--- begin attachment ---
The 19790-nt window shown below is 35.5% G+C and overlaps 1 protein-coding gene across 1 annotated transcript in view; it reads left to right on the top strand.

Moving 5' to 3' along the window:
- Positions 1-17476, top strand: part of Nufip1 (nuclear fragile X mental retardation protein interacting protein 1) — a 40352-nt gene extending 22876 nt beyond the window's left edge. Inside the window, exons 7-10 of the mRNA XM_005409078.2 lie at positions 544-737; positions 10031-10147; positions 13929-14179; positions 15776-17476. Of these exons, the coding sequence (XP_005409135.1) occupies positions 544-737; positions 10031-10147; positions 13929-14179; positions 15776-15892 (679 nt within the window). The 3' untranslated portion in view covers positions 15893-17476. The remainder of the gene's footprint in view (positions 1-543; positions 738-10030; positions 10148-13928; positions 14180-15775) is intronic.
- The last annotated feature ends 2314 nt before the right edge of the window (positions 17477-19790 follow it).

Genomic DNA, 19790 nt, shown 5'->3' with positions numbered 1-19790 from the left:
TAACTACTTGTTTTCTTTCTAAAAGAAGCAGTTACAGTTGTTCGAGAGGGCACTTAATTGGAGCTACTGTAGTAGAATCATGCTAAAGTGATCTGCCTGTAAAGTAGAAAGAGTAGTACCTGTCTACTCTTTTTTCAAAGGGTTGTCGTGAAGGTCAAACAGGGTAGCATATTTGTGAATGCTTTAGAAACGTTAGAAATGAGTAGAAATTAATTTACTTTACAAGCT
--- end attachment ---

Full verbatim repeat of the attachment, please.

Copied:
The 19790-nt window shown below is 35.5% G+C and overlaps 1 protein-coding gene across 1 annotated transcript in view; it reads left to right on the top strand.

Moving 5' to 3' along the window:
- Positions 1-17476, top strand: part of Nufip1 (nuclear fragile X mental retardation protein interacting protein 1) — a 40352-nt gene extending 22876 nt beyond the window's left edge. Inside the window, exons 7-10 of the mRNA XM_005409078.2 lie at positions 544-737; positions 10031-10147; positions 13929-14179; positions 15776-17476. Of these exons, the coding sequence (XP_005409135.1) occupies positions 544-737; positions 10031-10147; positions 13929-14179; positions 15776-15892 (679 nt within the window). The 3' untranslated portion in view covers positions 15893-17476. The remainder of the gene's footprint in view (positions 1-543; positions 738-10030; positions 10148-13928; positions 14180-15775) is intronic.
- The last annotated feature ends 2314 nt before the right edge of the window (positions 17477-19790 follow it).

Genomic DNA, 19790 nt, shown 5'->3' with positions numbered 1-19790 from the left:
TAACTACTTGTTTTCTTTCTAAAAGAAGCAGTTACAGTTGTTCGAGAGGGCACTTAATTGGAGCTACTGTAGTAGAATCATGCTAAAGTGATCTGCCTGTAAAGTAGAAAGAGTAGTACCTGTCTACTCTTTTTTCAAAGGGTTGTCGTGAAGGTCAAACAGGGTAGCATATTTGTGAATGCTTTAGAAACGTTAGAAATGAGTAGAAATTAATTTACTTTACAAGCT